Working with Image Effects
We'll also use glfx.js (an image-effects library using WebGL) to apply various effects to our images. WebGL is a technology that brings 3D graphics to the browser; it's a hardware-accelerated graphics context that leverages the canvas tag. Like its desktop computing counterpart, OpenGL, WebGL allows you to interact directly with the graphics pipeline, using a specialized language called GLSL. Knowing the ins and outs of GLSL isn't pertinent to this task. You only need to know that GLSL shaders interact with the vertices and pixels in an image to create the desired effects.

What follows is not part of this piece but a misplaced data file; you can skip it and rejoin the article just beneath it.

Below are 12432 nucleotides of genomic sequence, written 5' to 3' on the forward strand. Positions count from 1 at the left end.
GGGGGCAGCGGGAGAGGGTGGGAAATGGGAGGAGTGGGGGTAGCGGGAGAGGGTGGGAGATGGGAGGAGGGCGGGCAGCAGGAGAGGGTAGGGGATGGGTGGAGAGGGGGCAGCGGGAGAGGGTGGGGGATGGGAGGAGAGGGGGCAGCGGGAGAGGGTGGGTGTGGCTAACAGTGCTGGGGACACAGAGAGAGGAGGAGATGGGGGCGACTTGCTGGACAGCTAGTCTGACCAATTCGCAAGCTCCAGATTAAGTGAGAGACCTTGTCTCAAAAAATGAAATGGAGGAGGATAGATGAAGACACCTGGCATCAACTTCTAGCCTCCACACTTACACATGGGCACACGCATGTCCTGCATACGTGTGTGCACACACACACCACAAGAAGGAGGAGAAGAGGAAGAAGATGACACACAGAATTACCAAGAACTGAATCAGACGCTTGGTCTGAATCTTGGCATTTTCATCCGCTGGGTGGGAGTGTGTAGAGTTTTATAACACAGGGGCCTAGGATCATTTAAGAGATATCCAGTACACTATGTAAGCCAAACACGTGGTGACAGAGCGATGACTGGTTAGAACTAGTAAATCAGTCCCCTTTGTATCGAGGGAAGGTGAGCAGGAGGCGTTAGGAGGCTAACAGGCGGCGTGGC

glfx.js has a large number of filters that we can apply to images to control brightness, contrast, noise, and so forth. In this article, we'll use only a few of the filters; you can implement the others as an exercise on your own.
We begin our work by instantiating a canvas in code:
var canvas = fx.canvas();
fx.canvas creates a canvas object and wraps it with method calls for the filters provided by glfx.js.